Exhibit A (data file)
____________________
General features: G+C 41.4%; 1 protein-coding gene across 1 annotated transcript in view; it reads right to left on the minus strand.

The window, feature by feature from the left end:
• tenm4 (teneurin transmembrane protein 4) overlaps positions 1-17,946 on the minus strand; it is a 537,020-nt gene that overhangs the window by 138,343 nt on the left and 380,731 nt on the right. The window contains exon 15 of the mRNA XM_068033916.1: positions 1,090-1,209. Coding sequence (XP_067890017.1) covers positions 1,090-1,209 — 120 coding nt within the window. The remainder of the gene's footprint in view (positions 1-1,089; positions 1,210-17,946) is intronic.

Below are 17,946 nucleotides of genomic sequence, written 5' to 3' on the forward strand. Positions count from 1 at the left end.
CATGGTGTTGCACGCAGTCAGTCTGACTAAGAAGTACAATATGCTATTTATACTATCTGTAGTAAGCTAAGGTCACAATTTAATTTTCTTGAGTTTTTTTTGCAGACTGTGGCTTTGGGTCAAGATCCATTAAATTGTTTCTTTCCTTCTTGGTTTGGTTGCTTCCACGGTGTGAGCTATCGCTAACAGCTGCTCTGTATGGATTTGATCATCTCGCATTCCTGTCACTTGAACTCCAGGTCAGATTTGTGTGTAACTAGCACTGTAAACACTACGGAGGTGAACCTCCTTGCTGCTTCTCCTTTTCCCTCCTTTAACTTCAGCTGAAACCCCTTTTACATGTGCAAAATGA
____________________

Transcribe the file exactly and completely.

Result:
General features: G+C 41.4%; 1 protein-coding gene across 1 annotated transcript in view; it reads right to left on the minus strand.

The window, feature by feature from the left end:
• tenm4 (teneurin transmembrane protein 4) overlaps positions 1-17,946 on the minus strand; it is a 537,020-nt gene that overhangs the window by 138,343 nt on the left and 380,731 nt on the right. The window contains exon 15 of the mRNA XM_068033916.1: positions 1,090-1,209. Coding sequence (XP_067890017.1) covers positions 1,090-1,209 — 120 coding nt within the window. The remainder of the gene's footprint in view (positions 1-1,089; positions 1,210-17,946) is intronic.

Below are 17,946 nucleotides of genomic sequence, written 5' to 3' on the forward strand. Positions count from 1 at the left end.
CATGGTGTTGCACGCAGTCAGTCTGACTAAGAAGTACAATATGCTATTTATACTATCTGTAGTAAGCTAAGGTCACAATTTAATTTTCTTGAGTTTTTTTTGCAGACTGTGGCTTTGGGTCAAGATCCATTAAATTGTTTCTTTCCTTCTTGGTTTGGTTGCTTCCACGGTGTGAGCTATCGCTAACAGCTGCTCTGTATGGATTTGATCATCTCGCATTCCTGTCACTTGAACTCCAGGTCAGATTTGTGTGTAACTAGCACTGTAAACACTACGGAGGTGAACCTCCTTGCTGCTTCTCCTTTTCCCTCCTTTAACTTCAGCTGAAACCCCTTTTACATGTGCAAAATGA